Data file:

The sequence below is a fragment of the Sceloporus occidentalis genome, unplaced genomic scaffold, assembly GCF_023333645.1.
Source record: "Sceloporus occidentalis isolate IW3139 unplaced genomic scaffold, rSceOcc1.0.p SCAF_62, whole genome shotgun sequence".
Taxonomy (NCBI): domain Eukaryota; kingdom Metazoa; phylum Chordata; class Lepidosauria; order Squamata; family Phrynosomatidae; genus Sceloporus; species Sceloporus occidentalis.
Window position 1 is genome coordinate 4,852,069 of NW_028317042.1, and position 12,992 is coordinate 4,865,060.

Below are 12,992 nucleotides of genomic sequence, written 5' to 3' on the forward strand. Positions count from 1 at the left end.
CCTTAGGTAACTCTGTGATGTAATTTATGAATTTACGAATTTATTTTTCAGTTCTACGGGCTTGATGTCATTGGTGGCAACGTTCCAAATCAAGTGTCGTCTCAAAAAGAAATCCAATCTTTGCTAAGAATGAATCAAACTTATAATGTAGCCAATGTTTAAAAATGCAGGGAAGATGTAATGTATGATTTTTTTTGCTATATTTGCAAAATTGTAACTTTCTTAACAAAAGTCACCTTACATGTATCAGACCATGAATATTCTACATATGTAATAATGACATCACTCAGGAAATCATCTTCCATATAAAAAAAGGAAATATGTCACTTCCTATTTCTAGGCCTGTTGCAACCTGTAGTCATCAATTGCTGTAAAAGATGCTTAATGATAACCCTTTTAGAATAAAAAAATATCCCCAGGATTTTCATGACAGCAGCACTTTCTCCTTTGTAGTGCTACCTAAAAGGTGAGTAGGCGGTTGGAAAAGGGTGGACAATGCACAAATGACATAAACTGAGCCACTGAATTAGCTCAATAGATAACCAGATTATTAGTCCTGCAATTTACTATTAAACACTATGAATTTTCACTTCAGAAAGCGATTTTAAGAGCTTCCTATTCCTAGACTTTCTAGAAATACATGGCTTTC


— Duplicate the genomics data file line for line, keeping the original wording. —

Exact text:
The sequence below is a fragment of the Sceloporus occidentalis genome, unplaced genomic scaffold, assembly GCF_023333645.1.
Source record: "Sceloporus occidentalis isolate IW3139 unplaced genomic scaffold, rSceOcc1.0.p SCAF_62, whole genome shotgun sequence".
Taxonomy (NCBI): domain Eukaryota; kingdom Metazoa; phylum Chordata; class Lepidosauria; order Squamata; family Phrynosomatidae; genus Sceloporus; species Sceloporus occidentalis.
Window position 1 is genome coordinate 4,852,069 of NW_028317042.1, and position 12,992 is coordinate 4,865,060.

Below are 12,992 nucleotides of genomic sequence, written 5' to 3' on the forward strand. Positions count from 1 at the left end.
CCTTAGGTAACTCTGTGATGTAATTTATGAATTTACGAATTTATTTTTCAGTTCTACGGGCTTGATGTCATTGGTGGCAACGTTCCAAATCAAGTGTCGTCTCAAAAAGAAATCCAATCTTTGCTAAGAATGAATCAAACTTATAATGTAGCCAATGTTTAAAAATGCAGGGAAGATGTAATGTATGATTTTTTTTGCTATATTTGCAAAATTGTAACTTTCTTAACAAAAGTCACCTTACATGTATCAGACCATGAATATTCTACATATGTAATAATGACATCACTCAGGAAATCATCTTCCATATAAAAAAAGGAAATATGTCACTTCCTATTTCTAGGCCTGTTGCAACCTGTAGTCATCAATTGCTGTAAAAGATGCTTAATGATAACCCTTTTAGAATAAAAAAATATCCCCAGGATTTTCATGACAGCAGCACTTTCTCCTTTGTAGTGCTACCTAAAAGGTGAGTAGGCGGTTGGAAAAGGGTGGACAATGCACAAATGACATAAACTGAGCCACTGAATTAGCTCAATAGATAACCAGATTATTAGTCCTGCAATTTACTATTAAACACTATGAATTTTCACTTCAGAAAGCGATTTTAAGAGCTTCCTATTCCTAGACTTTCTAGAAATACATGGCTTTC